ALTAR in the Bible Encyclopedia - ISBE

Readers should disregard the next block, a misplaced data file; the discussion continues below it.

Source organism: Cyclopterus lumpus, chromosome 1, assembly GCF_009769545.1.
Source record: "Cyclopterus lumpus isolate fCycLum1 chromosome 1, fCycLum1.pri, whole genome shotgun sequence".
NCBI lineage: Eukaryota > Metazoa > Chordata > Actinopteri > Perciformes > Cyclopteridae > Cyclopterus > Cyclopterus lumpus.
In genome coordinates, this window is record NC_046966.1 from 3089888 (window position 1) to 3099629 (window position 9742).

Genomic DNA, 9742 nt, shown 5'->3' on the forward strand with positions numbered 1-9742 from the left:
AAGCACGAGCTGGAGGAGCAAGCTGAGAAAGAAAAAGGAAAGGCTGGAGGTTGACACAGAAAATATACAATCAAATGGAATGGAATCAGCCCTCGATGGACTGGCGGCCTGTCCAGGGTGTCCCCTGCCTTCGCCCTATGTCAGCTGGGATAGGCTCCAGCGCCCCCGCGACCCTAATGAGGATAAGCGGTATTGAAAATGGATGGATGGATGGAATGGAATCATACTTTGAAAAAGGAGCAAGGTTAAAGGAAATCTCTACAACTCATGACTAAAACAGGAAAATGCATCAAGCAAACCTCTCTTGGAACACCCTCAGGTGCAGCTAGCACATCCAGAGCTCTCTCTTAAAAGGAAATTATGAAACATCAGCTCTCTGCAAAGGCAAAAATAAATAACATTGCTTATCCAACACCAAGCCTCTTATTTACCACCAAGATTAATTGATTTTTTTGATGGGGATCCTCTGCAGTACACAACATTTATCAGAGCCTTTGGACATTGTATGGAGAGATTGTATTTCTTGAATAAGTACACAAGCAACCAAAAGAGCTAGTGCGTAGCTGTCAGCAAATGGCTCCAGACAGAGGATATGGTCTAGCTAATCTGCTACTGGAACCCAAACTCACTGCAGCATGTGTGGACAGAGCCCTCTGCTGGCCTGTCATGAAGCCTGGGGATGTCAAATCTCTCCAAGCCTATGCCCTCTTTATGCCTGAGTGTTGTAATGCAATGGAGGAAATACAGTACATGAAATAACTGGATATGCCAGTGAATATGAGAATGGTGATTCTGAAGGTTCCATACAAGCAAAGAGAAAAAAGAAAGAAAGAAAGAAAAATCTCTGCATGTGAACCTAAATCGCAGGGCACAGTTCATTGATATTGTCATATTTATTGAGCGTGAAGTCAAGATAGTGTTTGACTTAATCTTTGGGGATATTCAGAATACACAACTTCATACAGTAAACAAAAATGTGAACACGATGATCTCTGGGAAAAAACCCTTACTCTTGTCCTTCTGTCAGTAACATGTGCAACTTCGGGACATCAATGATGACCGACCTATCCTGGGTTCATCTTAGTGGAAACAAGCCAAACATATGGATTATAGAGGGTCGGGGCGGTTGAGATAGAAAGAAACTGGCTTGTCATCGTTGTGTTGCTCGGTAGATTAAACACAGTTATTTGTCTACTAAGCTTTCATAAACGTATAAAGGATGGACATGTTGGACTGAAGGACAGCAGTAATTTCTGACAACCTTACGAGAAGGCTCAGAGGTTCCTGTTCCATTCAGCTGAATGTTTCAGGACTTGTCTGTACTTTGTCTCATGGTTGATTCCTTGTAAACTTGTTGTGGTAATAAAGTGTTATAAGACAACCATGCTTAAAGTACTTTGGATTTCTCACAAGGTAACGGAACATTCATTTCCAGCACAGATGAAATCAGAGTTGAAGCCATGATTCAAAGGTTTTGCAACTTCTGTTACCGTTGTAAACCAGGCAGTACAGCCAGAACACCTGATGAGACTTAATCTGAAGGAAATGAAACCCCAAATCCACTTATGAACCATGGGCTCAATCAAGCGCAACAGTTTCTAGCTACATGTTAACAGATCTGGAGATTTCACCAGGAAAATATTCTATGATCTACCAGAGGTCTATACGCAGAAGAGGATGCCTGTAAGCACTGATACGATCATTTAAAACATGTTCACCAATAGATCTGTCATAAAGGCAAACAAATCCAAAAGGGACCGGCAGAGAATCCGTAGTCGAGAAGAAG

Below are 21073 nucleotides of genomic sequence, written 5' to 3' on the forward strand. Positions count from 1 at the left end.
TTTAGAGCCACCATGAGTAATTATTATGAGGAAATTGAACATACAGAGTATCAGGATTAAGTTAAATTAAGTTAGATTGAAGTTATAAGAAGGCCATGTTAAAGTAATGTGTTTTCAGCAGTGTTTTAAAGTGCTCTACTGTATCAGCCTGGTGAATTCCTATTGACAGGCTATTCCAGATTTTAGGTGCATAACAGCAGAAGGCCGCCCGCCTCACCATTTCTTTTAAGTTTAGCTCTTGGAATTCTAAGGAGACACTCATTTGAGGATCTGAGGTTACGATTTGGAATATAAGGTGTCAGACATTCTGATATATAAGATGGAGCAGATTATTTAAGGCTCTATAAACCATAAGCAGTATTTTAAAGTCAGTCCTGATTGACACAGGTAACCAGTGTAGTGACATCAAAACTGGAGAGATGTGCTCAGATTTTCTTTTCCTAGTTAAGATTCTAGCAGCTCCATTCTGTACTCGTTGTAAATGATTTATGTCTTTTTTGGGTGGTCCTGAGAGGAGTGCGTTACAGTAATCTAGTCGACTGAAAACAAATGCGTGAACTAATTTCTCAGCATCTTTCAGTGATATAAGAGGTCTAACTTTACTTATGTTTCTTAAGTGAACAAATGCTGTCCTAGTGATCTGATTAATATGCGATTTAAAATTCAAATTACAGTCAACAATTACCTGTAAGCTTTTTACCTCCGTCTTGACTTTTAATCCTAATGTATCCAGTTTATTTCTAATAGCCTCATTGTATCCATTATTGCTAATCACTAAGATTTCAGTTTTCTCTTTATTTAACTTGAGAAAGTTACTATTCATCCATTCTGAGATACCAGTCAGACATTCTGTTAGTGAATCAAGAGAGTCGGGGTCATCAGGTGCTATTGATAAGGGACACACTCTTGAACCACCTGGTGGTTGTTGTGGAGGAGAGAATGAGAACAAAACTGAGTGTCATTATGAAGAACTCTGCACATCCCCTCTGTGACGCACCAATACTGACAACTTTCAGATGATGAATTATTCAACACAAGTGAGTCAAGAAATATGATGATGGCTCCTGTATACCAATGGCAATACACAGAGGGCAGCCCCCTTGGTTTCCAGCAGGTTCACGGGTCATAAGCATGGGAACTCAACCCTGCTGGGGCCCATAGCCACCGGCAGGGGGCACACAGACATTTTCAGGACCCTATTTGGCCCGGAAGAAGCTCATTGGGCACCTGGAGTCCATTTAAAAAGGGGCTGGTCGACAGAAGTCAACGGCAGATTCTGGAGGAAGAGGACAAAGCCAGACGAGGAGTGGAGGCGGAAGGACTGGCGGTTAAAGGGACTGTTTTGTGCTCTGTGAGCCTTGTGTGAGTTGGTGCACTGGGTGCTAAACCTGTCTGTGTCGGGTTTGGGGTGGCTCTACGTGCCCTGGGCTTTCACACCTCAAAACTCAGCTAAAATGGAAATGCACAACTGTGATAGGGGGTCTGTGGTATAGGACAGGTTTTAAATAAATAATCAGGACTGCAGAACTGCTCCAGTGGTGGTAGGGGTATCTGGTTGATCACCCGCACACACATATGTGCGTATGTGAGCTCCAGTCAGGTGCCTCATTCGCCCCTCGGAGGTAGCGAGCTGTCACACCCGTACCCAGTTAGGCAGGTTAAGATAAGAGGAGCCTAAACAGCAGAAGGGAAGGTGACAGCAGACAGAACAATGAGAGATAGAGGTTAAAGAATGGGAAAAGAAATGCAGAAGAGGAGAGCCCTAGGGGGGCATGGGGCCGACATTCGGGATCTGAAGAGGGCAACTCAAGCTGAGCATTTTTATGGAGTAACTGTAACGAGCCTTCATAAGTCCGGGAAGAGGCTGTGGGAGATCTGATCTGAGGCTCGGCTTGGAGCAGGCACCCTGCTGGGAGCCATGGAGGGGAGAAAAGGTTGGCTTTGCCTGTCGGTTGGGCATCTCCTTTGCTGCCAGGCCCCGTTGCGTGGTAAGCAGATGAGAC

I. Classification of Hebrew Altars. Before considering the Biblical texts attention must be drawn to the fact that these texts know of at least two kinds of altars which were so different in appearance that no contemporary could possibly confuse them. The first was an altar consisting of earth or unhewn stones. It had no fixed shape, but varied with the materials. It might consist of a rock (Jdg 13:19) or a single large stone (1 Sam 14:33-35) or again a number of stones (1 Ki 18:31 f). It could have no horns, nor it would be impossible to give the stone horns without hewing it, nor would a heap of earth lend itself to the formation of horns. It could have no regular pattern for the same reason. On the other hand we meet with a group of passages that refer to altars of quite a different type. We read of horns, of fixed measurements, of a particular pattern, of bronze as the material. To bring home the difference more rapidly illustrations of the two types are given side by side. The first figure represents a cairn altar such as was in use in some other ancient religions. The second is a conjectural restoration of Hebrew altars of burnt offering and incense of the second kind. Importance of the Distinction: Both these might be and were called altars, but it is so evident that this common designation could not have caused any eye-witness to confuse the two that in reading the Bible we must carefully examine each text in turn and see to which kind the author is referring. Endless confusion has been caused, even in our own time, by the failure to note this distinction, and the reader can hope to make sense of the Biblical laws and narratives only if he be very careful to picture to himself in every case the exact object to which his text refers. For the sake of clearness different terms will be adopted in this article to denote the two kinds of altars. The first will be termed "lay altars" since, as will be seen, the Law permitted any layman to offer certain sacrifices at an altar of earth or unhewn stone without the assistance of a priest, while the second while be styled "horned altars," owing to their possession of horns which, as already pointed out, could not exist in a lay altar that conformed with the provisions of the law...

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